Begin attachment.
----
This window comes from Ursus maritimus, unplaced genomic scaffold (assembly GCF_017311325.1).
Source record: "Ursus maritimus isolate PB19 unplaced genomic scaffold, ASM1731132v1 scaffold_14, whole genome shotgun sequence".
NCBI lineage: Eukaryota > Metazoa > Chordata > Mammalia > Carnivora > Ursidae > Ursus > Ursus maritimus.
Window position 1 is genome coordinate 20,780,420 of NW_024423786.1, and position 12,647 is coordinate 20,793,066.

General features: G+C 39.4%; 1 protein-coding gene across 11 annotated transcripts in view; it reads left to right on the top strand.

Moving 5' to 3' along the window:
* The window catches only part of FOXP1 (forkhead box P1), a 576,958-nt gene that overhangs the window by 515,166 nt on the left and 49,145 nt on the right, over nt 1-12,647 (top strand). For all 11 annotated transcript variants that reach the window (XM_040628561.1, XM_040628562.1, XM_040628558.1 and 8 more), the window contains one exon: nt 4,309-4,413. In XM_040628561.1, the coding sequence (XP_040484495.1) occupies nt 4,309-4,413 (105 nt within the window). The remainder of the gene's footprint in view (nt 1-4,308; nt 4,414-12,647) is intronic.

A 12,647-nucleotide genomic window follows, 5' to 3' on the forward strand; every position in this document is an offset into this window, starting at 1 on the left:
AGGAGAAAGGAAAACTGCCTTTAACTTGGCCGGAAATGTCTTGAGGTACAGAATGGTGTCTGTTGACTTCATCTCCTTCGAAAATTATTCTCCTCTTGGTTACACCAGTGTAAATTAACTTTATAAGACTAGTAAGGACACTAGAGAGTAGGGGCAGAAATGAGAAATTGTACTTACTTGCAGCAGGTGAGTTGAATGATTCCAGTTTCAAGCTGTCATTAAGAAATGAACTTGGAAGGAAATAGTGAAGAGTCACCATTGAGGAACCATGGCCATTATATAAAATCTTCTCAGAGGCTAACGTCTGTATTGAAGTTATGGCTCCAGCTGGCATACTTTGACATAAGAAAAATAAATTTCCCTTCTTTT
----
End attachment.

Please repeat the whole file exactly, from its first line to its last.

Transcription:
This window comes from Ursus maritimus, unplaced genomic scaffold (assembly GCF_017311325.1).
Source record: "Ursus maritimus isolate PB19 unplaced genomic scaffold, ASM1731132v1 scaffold_14, whole genome shotgun sequence".
NCBI lineage: Eukaryota > Metazoa > Chordata > Mammalia > Carnivora > Ursidae > Ursus > Ursus maritimus.
Window position 1 is genome coordinate 20,780,420 of NW_024423786.1, and position 12,647 is coordinate 20,793,066.

General features: G+C 39.4%; 1 protein-coding gene across 11 annotated transcripts in view; it reads left to right on the top strand.

Moving 5' to 3' along the window:
* The window catches only part of FOXP1 (forkhead box P1), a 576,958-nt gene that overhangs the window by 515,166 nt on the left and 49,145 nt on the right, over nt 1-12,647 (top strand). For all 11 annotated transcript variants that reach the window (XM_040628561.1, XM_040628562.1, XM_040628558.1 and 8 more), the window contains one exon: nt 4,309-4,413. In XM_040628561.1, the coding sequence (XP_040484495.1) occupies nt 4,309-4,413 (105 nt within the window). The remainder of the gene's footprint in view (nt 1-4,308; nt 4,414-12,647) is intronic.

A 12,647-nucleotide genomic window follows, 5' to 3' on the forward strand; every position in this document is an offset into this window, starting at 1 on the left:
AGGAGAAAGGAAAACTGCCTTTAACTTGGCCGGAAATGTCTTGAGGTACAGAATGGTGTCTGTTGACTTCATCTCCTTCGAAAATTATTCTCCTCTTGGTTACACCAGTGTAAATTAACTTTATAAGACTAGTAAGGACACTAGAGAGTAGGGGCAGAAATGAGAAATTGTACTTACTTGCAGCAGGTGAGTTGAATGATTCCAGTTTCAAGCTGTCATTAAGAAATGAACTTGGAAGGAAATAGTGAAGAGTCACCATTGAGGAACCATGGCCATTATATAAAATCTTCTCAGAGGCTAACGTCTGTATTGAAGTTATGGCTCCAGCTGGCATACTTTGACATAAGAAAAATAAATTTCCCTTCTTTT